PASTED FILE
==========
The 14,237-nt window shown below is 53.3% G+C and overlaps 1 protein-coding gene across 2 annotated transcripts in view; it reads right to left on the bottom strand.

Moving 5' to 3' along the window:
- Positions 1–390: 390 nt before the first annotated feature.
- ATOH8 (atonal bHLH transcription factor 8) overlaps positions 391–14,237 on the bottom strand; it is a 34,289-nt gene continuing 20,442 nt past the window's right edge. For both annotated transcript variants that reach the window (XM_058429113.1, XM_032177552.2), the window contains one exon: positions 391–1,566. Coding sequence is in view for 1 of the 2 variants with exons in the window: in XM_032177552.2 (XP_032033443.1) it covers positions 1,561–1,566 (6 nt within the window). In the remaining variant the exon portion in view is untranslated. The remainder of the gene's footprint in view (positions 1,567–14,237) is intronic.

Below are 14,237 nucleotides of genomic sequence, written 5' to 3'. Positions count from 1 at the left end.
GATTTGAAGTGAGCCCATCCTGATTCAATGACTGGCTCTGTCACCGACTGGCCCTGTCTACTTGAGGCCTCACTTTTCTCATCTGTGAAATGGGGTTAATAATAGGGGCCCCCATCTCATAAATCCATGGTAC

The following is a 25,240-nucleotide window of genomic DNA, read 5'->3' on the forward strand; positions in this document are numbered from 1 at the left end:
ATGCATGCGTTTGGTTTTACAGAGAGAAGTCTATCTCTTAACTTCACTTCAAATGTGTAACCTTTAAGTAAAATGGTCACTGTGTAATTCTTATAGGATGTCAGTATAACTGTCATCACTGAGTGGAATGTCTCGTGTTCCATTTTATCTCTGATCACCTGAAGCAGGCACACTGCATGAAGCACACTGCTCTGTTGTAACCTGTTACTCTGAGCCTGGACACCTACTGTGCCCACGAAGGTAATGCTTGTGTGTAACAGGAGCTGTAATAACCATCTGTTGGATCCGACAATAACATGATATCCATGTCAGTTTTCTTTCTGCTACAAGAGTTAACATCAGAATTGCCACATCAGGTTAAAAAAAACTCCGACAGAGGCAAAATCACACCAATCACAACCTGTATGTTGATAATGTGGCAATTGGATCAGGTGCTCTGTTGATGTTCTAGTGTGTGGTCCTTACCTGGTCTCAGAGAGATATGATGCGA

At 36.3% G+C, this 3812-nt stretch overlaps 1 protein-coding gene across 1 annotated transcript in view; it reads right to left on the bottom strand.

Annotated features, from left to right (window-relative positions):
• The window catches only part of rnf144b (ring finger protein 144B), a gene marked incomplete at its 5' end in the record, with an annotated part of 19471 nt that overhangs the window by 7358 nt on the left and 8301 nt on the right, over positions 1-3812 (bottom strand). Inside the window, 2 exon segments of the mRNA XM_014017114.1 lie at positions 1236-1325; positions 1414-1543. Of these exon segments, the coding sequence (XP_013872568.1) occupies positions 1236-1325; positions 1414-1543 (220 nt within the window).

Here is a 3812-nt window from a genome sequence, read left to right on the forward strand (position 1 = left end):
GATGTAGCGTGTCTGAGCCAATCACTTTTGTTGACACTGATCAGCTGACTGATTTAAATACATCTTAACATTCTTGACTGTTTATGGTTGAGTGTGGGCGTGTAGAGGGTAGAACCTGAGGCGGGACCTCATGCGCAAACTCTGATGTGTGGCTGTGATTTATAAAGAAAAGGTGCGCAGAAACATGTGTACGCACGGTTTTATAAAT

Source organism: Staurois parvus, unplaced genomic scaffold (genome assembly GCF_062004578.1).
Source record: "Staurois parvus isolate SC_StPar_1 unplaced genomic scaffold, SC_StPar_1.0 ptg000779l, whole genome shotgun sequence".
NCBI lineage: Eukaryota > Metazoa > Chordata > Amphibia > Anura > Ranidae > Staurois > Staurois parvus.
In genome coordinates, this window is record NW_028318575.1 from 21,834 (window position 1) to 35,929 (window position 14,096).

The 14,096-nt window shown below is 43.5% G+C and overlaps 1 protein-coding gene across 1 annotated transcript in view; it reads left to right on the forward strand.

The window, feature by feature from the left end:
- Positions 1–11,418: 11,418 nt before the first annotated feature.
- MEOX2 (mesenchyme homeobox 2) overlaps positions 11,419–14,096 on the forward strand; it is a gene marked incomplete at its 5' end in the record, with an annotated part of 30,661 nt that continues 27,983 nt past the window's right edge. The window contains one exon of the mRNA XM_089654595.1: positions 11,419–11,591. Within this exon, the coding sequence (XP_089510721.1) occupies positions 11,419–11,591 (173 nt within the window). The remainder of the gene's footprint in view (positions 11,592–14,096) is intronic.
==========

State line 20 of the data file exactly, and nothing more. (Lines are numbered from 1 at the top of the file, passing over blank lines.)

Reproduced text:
- Positions 1–11,418: 11,418 nt before the first annotated feature.